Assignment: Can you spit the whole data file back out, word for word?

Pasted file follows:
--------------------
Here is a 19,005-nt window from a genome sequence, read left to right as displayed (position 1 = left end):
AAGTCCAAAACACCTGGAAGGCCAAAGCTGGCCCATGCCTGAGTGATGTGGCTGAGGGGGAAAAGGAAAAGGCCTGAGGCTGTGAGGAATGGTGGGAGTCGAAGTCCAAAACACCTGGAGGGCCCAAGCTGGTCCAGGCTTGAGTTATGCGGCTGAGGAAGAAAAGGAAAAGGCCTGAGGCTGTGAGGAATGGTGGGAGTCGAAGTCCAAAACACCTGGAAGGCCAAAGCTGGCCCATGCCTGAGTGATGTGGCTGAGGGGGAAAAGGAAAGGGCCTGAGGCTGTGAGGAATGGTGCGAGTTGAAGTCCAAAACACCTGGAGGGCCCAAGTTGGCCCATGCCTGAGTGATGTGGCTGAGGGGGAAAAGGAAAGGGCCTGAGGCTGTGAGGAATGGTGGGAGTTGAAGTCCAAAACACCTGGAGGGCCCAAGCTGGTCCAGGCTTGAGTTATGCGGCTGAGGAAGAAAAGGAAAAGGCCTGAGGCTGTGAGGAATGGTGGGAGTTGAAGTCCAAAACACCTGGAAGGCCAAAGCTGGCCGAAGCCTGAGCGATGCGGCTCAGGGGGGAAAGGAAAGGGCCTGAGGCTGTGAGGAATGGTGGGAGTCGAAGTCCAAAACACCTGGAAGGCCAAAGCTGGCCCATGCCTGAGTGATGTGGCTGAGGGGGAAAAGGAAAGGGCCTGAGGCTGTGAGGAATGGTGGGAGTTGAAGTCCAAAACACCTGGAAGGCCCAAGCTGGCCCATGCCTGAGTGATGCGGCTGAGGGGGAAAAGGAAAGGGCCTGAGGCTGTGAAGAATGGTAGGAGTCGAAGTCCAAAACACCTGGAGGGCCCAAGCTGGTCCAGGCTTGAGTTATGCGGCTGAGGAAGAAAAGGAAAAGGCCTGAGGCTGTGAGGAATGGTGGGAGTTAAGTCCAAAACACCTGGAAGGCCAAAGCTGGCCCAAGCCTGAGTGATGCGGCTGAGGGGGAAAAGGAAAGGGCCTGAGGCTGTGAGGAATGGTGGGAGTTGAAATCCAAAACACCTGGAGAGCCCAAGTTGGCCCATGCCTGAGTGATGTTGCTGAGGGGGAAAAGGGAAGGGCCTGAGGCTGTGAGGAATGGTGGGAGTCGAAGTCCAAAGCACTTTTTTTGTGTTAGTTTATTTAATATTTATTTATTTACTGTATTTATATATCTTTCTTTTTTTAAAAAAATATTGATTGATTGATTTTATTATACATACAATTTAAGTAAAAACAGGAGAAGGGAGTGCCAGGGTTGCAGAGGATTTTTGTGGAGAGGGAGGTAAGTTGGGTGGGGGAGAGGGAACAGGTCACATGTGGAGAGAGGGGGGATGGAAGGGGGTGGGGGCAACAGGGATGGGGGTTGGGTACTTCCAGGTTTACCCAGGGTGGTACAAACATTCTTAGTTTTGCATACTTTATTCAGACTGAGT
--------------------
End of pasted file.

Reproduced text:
Here is a 19,005-nt window from a genome sequence, read left to right as displayed (position 1 = left end):
AAGTCCAAAACACCTGGAAGGCCAAAGCTGGCCCATGCCTGAGTGATGTGGCTGAGGGGGAAAAGGAAAAGGCCTGAGGCTGTGAGGAATGGTGGGAGTCGAAGTCCAAAACACCTGGAGGGCCCAAGCTGGTCCAGGCTTGAGTTATGCGGCTGAGGAAGAAAAGGAAAAGGCCTGAGGCTGTGAGGAATGGTGGGAGTCGAAGTCCAAAACACCTGGAAGGCCAAAGCTGGCCCATGCCTGAGTGATGTGGCTGAGGGGGAAAAGGAAAGGGCCTGAGGCTGTGAGGAATGGTGCGAGTTGAAGTCCAAAACACCTGGAGGGCCCAAGTTGGCCCATGCCTGAGTGATGTGGCTGAGGGGGAAAAGGAAAGGGCCTGAGGCTGTGAGGAATGGTGGGAGTTGAAGTCCAAAACACCTGGAGGGCCCAAGCTGGTCCAGGCTTGAGTTATGCGGCTGAGGAAGAAAAGGAAAAGGCCTGAGGCTGTGAGGAATGGTGGGAGTTGAAGTCCAAAACACCTGGAAGGCCAAAGCTGGCCGAAGCCTGAGCGATGCGGCTCAGGGGGGAAAGGAAAGGGCCTGAGGCTGTGAGGAATGGTGGGAGTCGAAGTCCAAAACACCTGGAAGGCCAAAGCTGGCCCATGCCTGAGTGATGTGGCTGAGGGGGAAAAGGAAAGGGCCTGAGGCTGTGAGGAATGGTGGGAGTTGAAGTCCAAAACACCTGGAAGGCCCAAGCTGGCCCATGCCTGAGTGATGCGGCTGAGGGGGAAAAGGAAAGGGCCTGAGGCTGTGAAGAATGGTAGGAGTCGAAGTCCAAAACACCTGGAGGGCCCAAGCTGGTCCAGGCTTGAGTTATGCGGCTGAGGAAGAAAAGGAAAAGGCCTGAGGCTGTGAGGAATGGTGGGAGTTAAGTCCAAAACACCTGGAAGGCCAAAGCTGGCCCAAGCCTGAGTGATGCGGCTGAGGGGGAAAAGGAAAGGGCCTGAGGCTGTGAGGAATGGTGGGAGTTGAAATCCAAAACACCTGGAGAGCCCAAGTTGGCCCATGCCTGAGTGATGTTGCTGAGGGGGAAAAGGGAAGGGCCTGAGGCTGTGAGGAATGGTGGGAGTCGAAGTCCAAAGCACTTTTTTTGTGTTAGTTTATTTAATATTTATTTATTTACTGTATTTATATATCTTTCTTTTTTTAAAAAAATATTGATTGATTGATTTTATTATACATACAATTTAAGTAAAAACAGGAGAAGGGAGTGCCAGGGTTGCAGAGGATTTTTGTGGAGAGGGAGGTAAGTTGGGTGGGGGAGAGGGAACAGGTCACATGTGGAGAGAGGGGGGATGGAAGGGGGTGGGGGCAACAGGGATGGGGGTTGGGTACTTCCAGGTTTACCCAGGGTGGTACAAACATTCTTAGTTTTGCATACTTTATTCAGACTGAGT